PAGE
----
The Committee for the Scientific Investigation of Claims for the Paranormal (CSICOP) was founded by Paul Kurtz and others in 1976, with the aim of combatting what its members regard as an increasing public acceptance of irrationality and superstition. Critics have not been slow to accuse them of prejudice and narrow-mindedness, but CSICOP has continued to campaign vigorously for its views and this book provides a useful summary of how it sees things today.
In spite of the title, not all the contributions are autobiographical; some are more analytical and describe the outcome of investigations in particular areas. There is also a section on the situation of skepticism in different countries outside the USA as well as one containing less readily classifiable pieces on the nature of skeptical thought. Quite a number of authors, however, do describe their own progress from belief to skepticism.
CSICOP seems always to have had a problem in defining its attitude to religion. Most of its members appear to be agnostic or atheist, but officially, at least, CSICOP claims to be neutral as regards religion though critical of testable religious claims in such matters as milk-drinking statues or the Shroud of Turin. However, this book does contain one explicitly atheistic article, by the philosopher Antony Flew. Martin Gardner, in contrast, does believe in God, although he makes it clear that there are no good reasons for doing so and his attitude is based on emotion not reason.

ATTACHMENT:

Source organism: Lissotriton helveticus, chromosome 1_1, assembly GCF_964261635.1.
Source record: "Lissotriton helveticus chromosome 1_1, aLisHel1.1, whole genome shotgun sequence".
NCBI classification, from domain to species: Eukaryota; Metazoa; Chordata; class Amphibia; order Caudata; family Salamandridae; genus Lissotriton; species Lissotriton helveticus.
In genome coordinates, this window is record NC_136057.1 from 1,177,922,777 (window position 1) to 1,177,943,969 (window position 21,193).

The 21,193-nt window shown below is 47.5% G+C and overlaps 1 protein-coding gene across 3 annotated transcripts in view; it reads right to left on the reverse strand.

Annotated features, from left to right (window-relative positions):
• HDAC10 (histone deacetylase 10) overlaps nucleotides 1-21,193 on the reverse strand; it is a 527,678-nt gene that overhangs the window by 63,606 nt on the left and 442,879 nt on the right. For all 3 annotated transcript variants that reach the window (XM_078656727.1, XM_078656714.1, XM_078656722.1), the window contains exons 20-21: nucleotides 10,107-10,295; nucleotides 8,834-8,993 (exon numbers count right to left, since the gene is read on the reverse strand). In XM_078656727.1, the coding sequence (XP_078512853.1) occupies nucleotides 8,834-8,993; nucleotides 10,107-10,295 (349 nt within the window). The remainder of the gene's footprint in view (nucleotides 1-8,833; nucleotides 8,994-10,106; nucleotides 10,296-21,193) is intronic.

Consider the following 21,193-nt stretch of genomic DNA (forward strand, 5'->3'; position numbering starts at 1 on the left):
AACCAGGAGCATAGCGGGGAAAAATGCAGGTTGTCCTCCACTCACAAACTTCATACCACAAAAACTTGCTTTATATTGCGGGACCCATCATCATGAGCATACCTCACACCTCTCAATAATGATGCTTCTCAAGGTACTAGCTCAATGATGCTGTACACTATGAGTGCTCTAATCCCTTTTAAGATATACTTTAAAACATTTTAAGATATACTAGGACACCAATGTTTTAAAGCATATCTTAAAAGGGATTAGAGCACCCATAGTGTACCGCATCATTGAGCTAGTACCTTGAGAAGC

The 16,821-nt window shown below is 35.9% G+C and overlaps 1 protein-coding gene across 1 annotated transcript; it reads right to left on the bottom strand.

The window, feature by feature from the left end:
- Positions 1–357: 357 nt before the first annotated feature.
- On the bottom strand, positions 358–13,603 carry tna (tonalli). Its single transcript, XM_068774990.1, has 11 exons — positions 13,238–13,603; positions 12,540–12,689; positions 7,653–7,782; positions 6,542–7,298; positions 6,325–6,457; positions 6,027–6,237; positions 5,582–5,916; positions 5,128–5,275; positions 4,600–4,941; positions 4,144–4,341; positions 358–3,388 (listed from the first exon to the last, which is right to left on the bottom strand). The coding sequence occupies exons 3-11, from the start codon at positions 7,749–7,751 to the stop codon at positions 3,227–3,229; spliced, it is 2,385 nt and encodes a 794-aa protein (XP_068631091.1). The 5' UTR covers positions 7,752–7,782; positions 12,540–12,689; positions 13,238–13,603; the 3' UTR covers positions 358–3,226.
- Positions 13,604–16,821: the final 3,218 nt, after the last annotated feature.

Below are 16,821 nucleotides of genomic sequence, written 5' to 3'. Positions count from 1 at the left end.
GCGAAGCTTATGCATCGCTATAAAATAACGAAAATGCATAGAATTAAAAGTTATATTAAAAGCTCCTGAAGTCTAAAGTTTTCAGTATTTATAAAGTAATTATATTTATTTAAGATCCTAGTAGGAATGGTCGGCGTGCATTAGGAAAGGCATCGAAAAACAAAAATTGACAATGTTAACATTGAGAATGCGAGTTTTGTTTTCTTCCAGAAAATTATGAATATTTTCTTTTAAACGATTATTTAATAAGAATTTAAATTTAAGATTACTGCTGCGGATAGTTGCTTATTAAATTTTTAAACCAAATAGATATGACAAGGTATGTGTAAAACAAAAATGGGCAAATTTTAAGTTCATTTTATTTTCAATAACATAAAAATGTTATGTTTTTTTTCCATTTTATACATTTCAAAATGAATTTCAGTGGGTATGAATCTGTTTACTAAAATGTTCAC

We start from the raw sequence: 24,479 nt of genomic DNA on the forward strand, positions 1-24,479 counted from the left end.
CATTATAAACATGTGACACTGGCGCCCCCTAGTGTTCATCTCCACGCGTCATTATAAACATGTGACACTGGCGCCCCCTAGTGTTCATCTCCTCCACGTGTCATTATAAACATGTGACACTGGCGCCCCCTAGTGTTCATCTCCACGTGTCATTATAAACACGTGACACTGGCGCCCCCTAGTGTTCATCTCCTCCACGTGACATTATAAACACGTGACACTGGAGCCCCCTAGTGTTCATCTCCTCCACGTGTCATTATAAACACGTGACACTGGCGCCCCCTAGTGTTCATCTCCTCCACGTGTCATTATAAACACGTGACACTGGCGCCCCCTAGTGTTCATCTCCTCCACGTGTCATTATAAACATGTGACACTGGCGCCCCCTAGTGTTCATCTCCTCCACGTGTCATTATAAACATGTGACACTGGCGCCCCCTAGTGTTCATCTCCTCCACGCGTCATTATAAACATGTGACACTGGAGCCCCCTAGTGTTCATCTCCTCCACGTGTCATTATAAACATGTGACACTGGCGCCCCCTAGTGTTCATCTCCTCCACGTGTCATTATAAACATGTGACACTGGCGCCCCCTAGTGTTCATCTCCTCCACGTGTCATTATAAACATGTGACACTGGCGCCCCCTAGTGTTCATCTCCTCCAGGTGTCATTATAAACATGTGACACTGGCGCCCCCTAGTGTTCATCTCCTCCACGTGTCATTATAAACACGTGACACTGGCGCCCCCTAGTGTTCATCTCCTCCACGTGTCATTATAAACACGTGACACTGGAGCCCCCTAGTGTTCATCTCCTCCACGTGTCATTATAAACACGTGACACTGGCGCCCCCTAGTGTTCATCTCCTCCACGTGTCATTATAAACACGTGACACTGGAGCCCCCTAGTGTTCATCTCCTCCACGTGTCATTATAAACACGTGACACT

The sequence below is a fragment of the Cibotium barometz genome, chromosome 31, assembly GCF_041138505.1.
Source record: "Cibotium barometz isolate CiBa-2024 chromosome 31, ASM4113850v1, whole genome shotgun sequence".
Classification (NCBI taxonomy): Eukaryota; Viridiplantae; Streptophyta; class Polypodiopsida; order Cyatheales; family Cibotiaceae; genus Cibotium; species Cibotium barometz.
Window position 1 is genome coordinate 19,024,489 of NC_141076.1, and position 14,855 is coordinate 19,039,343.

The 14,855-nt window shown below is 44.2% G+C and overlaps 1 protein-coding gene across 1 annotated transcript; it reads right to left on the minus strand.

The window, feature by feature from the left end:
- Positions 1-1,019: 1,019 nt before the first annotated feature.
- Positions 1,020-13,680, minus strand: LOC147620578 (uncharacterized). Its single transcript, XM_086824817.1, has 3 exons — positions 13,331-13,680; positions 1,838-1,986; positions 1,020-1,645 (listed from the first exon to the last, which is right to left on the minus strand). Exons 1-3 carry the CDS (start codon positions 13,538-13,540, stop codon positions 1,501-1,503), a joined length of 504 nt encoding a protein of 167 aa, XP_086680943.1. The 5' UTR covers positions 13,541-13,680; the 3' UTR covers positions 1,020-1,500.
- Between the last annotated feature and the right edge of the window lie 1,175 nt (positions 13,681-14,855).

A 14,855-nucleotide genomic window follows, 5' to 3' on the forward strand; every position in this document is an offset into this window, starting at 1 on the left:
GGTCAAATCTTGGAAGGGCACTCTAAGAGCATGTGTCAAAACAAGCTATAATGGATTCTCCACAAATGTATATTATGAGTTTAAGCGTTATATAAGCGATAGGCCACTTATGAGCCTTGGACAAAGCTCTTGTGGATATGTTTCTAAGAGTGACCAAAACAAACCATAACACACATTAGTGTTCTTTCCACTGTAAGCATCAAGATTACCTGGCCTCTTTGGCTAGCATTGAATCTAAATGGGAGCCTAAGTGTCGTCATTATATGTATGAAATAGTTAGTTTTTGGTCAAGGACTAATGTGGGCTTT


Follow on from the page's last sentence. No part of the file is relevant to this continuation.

As might be expected, the quality of the articles on offer here is somewhat uneven. Some are frankly rather dull. There are also some good ones. Susan Blackmore tells us why she has given up on the paranormal; she has already done this elsewhere, but she writes well and the account is worth repeating. Victor J. Stenger, a physicist, does a fine demolition job on the widespread misuse of the term "energy" in paranormal circles. Geoffrey Dean and Ivan W. Kelly provide a good summary of tests of astrology, including Michel Gauquelin's work. But Wallace Sampson's treatment of alternative medicine struck me as superficial and too summary to do anything like justice to its subject.
Among the contributions of researchers outside the USA, the best comes from the Dutch contributors Cornelis de Jager and Jan Willem Nienhuis. Astrology figures here too, but I particularly liked their account of experiments on dowsing. The results were at the level of chance but what was particularly interesting was the reactions of the dowsers themselves. Far from being discouraged, all of them found reasons to discount the outcome and the authors comment that few paranormalists have any idea of what constitutes an adequate testing method.
This book offers a good reflection of both the strengths and the weaknesses of CSICOP. Throughout the quarter century of its existence the organization has provided a most valuable platform for critics of the irrational, but perhaps inevitably it has not always avoided the temptations that await the rationalist critic: pomposity, smugness, over-confidence. At least some of its members seem to be too sure that there is always a sharp line demarcating true science from pseudoscience. It is interesting to speculate on what would have been the response of CSICOP to the theory of continental drift if the organization had existed when Wegener put forward his idea. If nothing else, reading this book reminds one of how difficult it is to maintain a wary attitude to the irrational without sacrificing openness to new ideas.
3 November 2003